US7500740B2 - Ink tank - Google Patents

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Publication number
US7500740B2
US7500740B2 US11391243 US39124306A US7500740B2 US 7500740 B2 US7500740 B2 US 7500740B2 US 11391243 US11391243 US 11391243 US 39124306 A US39124306 A US 39124306A US 7500740 B2 US7500740 B2 US 7500740B2
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Prior art keywords
ink
absorbent
detection
zone
recording
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Expired - Fee Related, expires
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US11391243
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US20060221155A1 (en )
Inventor
Hiroshi Inoue
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Fujifilm Corp
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Fujifilm Corp
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    • BPERFORMING OPERATIONS; TRANSPORTING
    • B41PRINTING; LINING MACHINES; TYPEWRITERS; STAMPS
    • B41JTYPEWRITERS; SELECTIVE PRINTING MECHANISMS, e.g. INK-JET PRINTERS, THERMAL PRINTERS, i.e. MECHANISMS PRINTING OTHERWISE THAN FROM A FORME; CORRECTION OF TYPOGRAPHICAL ERRORS
    • B41J2/00Typewriters or selective printing mechanisms characterised by the printing or marking process for which they are designed
    • B41J2/005Typewriters or selective printing mechanisms characterised by the printing or marking process for which they are designed characterised by bringing liquid or particles selectively into contact with a printing material
    • B41J2/01Ink jet
    • B41J2/17Ink jet characterised by ink handling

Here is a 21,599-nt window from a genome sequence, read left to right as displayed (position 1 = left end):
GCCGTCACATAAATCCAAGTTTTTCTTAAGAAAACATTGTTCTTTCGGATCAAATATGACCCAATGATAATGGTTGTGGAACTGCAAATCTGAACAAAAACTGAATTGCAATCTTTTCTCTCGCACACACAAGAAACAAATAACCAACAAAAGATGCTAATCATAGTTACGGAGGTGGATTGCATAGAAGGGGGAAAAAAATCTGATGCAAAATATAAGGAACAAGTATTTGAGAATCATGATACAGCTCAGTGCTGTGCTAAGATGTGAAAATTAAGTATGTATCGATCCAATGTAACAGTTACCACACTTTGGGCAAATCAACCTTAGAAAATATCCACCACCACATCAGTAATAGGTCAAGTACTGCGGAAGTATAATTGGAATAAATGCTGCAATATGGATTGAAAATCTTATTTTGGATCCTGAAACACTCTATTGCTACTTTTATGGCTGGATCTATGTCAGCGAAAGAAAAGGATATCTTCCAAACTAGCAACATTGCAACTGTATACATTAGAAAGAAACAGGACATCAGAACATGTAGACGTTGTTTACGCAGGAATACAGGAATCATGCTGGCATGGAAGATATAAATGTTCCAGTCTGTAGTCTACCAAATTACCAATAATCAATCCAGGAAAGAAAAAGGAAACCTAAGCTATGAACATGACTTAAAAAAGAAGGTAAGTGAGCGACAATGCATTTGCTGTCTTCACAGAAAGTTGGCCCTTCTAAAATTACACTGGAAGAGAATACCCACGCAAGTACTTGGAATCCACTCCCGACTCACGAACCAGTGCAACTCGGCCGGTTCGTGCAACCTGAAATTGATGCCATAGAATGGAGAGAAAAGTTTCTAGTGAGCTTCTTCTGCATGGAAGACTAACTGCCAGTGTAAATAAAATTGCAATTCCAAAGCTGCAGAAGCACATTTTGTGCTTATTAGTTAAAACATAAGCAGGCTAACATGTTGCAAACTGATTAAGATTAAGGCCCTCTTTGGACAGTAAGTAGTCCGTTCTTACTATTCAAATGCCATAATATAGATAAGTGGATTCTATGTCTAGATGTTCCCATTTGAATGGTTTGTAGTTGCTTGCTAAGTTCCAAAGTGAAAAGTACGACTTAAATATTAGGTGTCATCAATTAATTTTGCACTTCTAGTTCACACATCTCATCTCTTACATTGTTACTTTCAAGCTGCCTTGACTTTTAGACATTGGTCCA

• B41J2/175Ink supply systems ; Circuit parts therefor
    • B41J2/17566Ink level or ink residue control

Abstract

An ink cartridge contains an ink absorbent in an ink chamber, to absorb and hold ink by a capillary force. The ink absorbent has a cutout in its lower portion, to form a compartment without the ink absorbent. An ink detection zone is defined in the compartment, for an ink run-out sensor to detect the ink in the ink chamber. As the ink is consumed and the liquid surface of the ink goes down, an interface between the ink absorbent and the compartment enhances the resistance to the ink flowing from the ink absorbent toward the ink detection zone, so the ink is hindered from flowing into the ink detection zone, and the ink run-out sensor exactly detects that the liquid surface of the ink goes below the ink detection zone.

Description

FIELD OF THE INVENTION

The present invention relates to an ink tank containing ink to be supplied to an ink-jet type recording head.

BACKGROUND OF THE INVENTION

An ink-jet recording apparatus has been known, which has a recording head for discharging ink as droplets onto a recording paper to print an image. The ink-jet recording apparatus is provided with at least an ink tank containing ink, to supply the ink from the ink tank to the recording head. In a serial ink-jet recording apparatus, a recording head is mounted to a carriage that moves back and forth in a main scanning direction, a widthwise direction of a recording paper. Each time the carriage makes one lap, the recording head records a line of image, and the recording paper is fed in a sub scanning direction orthogonal to the main scanning direction by an amount corresponding to the image line. Thus, an image frame is recorded line after line.